In 2005, faculty members of the University of South Carolina Exercise Science Department brought Girls on the Run to Columbia. With the help of the YMCA and local schools, it quickly expanded, and in the spring of 2012, Girls on the Run Columbia boasted 404 participants on 33 teams.
Girls on the Run teams meet twice a week for 12 weeks. Each lesson begins with a “Getting on Board” activity, which helps the girls wind down from the school day and shift their focus to the day’s topic. For one lesson, an assigned activity requires the girls to keep a balloon aloft for as long as possible. Without really realizing it, the girls work on their communication and teamwork skills in order to pass the balloon among themselves and not let it touch the ground. Afterward, coaches lead the girls in a “Processing” question and answer session where they discuss how the warm-up activity applies to the day’s lesson. Possibly the most important part of the curriculum, processing gives the girls a chance to talk in depth about how the lesson applies to their own lives.
Members of the Girls on the Run team at Pineview Elementary work on their spring 2012 service project.
Stretching follows, then the workout, where the girls perform a variety of running activities that incorporate a game or team goal. At the start of the season, many girls think there’s no way they will be able to run 3.1 miles in just 12 weeks. But the structure of the workouts keeps it fun and engaging, and before long they find running isn’t so hard. At the end of each session, the girls form a circle and give out energy awards to each other, usually in the form of improvised cheers. Coaches are told to ensure that each girl is recognized at some point during the season, but the girls are at that great age when they are naturally very inclusive of each other, regardless of their differences.
On an age-appropriate level, the Girls on the Run curriculum covers such topics as making good decisions, analyzing media messages, examining stereotyping and discriminatory behavior and recognizing the importance of positive self talk.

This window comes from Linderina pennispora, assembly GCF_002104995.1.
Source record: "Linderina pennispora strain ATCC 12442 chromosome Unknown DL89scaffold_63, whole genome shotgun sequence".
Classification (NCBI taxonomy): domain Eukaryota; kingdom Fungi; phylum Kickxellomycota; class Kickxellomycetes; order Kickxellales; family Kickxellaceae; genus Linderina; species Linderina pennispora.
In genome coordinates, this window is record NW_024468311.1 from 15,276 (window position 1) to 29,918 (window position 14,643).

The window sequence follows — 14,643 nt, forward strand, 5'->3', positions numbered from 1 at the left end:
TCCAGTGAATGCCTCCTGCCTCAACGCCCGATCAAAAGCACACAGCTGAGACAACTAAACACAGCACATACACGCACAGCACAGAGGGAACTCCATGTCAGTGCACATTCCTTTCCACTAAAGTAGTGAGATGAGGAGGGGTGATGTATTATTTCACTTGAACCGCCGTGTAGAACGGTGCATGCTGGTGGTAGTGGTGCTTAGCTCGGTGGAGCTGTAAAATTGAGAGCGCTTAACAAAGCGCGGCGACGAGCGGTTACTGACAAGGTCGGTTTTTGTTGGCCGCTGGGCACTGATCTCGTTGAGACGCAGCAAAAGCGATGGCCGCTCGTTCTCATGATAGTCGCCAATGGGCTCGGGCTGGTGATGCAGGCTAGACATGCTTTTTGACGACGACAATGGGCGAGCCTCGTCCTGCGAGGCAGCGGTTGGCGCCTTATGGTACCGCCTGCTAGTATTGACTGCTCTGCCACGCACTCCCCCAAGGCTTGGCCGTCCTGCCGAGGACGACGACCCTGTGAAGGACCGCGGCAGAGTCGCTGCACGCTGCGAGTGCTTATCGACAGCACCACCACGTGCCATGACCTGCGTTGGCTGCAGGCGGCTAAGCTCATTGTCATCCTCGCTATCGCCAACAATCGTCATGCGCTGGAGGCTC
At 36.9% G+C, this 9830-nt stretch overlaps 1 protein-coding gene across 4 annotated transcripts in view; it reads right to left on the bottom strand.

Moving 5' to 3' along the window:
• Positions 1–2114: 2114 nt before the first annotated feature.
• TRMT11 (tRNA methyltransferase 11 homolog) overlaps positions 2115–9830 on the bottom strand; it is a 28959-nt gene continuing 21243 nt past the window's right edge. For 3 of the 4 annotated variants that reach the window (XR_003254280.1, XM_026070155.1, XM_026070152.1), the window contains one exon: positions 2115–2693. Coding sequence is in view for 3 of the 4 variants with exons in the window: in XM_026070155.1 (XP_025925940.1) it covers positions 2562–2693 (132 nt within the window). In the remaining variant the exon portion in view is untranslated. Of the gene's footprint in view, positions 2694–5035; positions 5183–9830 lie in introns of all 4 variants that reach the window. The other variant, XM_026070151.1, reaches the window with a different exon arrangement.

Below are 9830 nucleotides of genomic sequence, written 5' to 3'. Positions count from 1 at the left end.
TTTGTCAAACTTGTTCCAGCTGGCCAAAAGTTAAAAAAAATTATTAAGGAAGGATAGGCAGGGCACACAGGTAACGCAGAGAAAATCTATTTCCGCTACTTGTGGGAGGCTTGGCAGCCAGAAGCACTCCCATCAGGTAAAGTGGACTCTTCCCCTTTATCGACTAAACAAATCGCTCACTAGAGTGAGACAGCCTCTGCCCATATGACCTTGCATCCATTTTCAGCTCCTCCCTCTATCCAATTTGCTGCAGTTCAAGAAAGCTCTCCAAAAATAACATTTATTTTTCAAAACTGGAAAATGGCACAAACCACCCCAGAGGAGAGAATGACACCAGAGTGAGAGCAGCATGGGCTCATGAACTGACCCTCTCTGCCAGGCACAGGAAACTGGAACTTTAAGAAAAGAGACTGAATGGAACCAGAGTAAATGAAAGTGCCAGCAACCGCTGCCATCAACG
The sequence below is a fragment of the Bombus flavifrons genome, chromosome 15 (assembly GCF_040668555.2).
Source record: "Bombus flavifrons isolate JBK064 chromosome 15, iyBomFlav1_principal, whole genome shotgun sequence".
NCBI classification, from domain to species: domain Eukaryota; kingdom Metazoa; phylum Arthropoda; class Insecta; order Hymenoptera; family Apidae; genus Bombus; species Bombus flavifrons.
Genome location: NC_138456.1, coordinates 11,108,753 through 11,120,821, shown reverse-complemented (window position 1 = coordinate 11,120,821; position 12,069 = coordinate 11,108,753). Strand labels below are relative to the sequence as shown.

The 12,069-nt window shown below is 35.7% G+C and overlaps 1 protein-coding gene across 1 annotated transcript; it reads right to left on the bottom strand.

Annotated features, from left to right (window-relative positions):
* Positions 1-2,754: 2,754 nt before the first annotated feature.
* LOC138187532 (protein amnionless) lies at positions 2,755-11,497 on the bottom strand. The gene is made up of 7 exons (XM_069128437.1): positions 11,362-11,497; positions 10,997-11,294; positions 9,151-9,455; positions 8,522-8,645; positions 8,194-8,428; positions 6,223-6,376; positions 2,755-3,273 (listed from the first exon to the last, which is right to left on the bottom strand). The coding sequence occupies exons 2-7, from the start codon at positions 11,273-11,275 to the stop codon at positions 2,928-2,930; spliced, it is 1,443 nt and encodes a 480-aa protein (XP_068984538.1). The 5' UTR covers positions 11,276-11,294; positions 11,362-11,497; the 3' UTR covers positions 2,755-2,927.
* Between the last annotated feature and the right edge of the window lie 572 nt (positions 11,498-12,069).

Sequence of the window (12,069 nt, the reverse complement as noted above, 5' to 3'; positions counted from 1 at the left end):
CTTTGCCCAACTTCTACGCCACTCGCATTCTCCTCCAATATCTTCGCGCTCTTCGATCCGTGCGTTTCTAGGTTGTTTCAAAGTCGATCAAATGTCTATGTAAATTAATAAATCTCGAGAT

“It helped me a lot when we talked about how to handle peer pressure,” says Olivia.
Tracy, who is a licensed professional counselor and registered play therapist, appreciates that Girls on the Run is preventive, not just in terms of physical health but also in terms of mental health. “Girls are dealing with bullying, peer pressure, stress and anxiety to degrees that most of us didn’t experience at such an early age,” she says. “I think programs like Girls on the Run equip them with the tools to deal with these serious issues, to develop healthy habits and friendships, and to develop a sense of confidence through knowledge and accomplishment that can help them through difficult times.”
At the end of the season, the girls participate in a non-competitive 5k race. The fall race is held at Saluda Shoals, and the spring race is a 5k that is part of the Heart and Sole Women’s 5-Miler. “I liked running the 5k,” says Olivia. “I felt very proud of myself.” Emma agrees, saying, “I was happy because I had accomplished something.”
Mary says that one participant’s parent explained it best when she said the race at the end was a badge of accomplishment her child will wear forever. “Training for a 5k isn’t easy and, for many people, it’s something they thought they would never be able to do,” she says. “But at Girls on the Run, the girls learn that setting a goal and working toward it yields real results – and that you can have a lot of fun when you’re working toward that goal with friends.”
To join, donate or start a Girls on the Run team, contact Mary Lohman at email@example.com, (864) 723-1962, or visit www.GOTRcolumbia.org for more information.